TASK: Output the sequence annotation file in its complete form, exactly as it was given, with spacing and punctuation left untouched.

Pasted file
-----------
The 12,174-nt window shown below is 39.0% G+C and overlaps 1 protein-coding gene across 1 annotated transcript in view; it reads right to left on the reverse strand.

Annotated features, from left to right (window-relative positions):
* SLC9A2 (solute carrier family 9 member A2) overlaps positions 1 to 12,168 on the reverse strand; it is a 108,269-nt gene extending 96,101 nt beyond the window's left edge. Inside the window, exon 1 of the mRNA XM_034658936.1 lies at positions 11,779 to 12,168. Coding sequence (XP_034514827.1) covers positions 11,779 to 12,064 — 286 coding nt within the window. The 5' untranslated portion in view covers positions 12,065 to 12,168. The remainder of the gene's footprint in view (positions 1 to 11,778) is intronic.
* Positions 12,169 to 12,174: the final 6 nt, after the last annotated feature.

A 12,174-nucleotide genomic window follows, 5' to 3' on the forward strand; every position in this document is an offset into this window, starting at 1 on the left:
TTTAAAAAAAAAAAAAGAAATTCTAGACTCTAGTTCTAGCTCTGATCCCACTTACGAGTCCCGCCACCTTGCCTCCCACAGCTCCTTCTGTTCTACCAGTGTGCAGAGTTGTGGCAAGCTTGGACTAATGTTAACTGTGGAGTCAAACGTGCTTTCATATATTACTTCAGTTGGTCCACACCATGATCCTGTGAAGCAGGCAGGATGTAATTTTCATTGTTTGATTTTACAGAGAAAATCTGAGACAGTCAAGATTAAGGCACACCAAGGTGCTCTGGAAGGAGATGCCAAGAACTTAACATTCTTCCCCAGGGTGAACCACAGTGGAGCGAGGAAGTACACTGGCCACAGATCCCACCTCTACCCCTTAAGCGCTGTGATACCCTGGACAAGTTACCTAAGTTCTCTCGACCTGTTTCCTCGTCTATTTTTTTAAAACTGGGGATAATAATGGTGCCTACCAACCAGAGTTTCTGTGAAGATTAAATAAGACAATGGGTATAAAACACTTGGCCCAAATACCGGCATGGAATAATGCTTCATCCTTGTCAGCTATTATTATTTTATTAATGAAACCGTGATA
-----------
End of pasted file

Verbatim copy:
The 12,174-nt window shown below is 39.0% G+C and overlaps 1 protein-coding gene across 1 annotated transcript in view; it reads right to left on the reverse strand.

Annotated features, from left to right (window-relative positions):
* SLC9A2 (solute carrier family 9 member A2) overlaps positions 1 to 12,168 on the reverse strand; it is a 108,269-nt gene extending 96,101 nt beyond the window's left edge. Inside the window, exon 1 of the mRNA XM_034658936.1 lies at positions 11,779 to 12,168. Coding sequence (XP_034514827.1) covers positions 11,779 to 12,064 — 286 coding nt within the window. The 5' untranslated portion in view covers positions 12,065 to 12,168. The remainder of the gene's footprint in view (positions 1 to 11,778) is intronic.
* Positions 12,169 to 12,174: the final 6 nt, after the last annotated feature.

A 12,174-nucleotide genomic window follows, 5' to 3' on the forward strand; every position in this document is an offset into this window, starting at 1 on the left:
TTTAAAAAAAAAAAAAGAAATTCTAGACTCTAGTTCTAGCTCTGATCCCACTTACGAGTCCCGCCACCTTGCCTCCCACAGCTCCTTCTGTTCTACCAGTGTGCAGAGTTGTGGCAAGCTTGGACTAATGTTAACTGTGGAGTCAAACGTGCTTTCATATATTACTTCAGTTGGTCCACACCATGATCCTGTGAAGCAGGCAGGATGTAATTTTCATTGTTTGATTTTACAGAGAAAATCTGAGACAGTCAAGATTAAGGCACACCAAGGTGCTCTGGAAGGAGATGCCAAGAACTTAACATTCTTCCCCAGGGTGAACCACAGTGGAGCGAGGAAGTACACTGGCCACAGATCCCACCTCTACCCCTTAAGCGCTGTGATACCCTGGACAAGTTACCTAAGTTCTCTCGACCTGTTTCCTCGTCTATTTTTTTAAAACTGGGGATAATAATGGTGCCTACCAACCAGAGTTTCTGTGAAGATTAAATAAGACAATGGGTATAAAACACTTGGCCCAAATACCGGCATGGAATAATGCTTCATCCTTGTCAGCTATTATTATTTTATTAATGAAACCGTGATA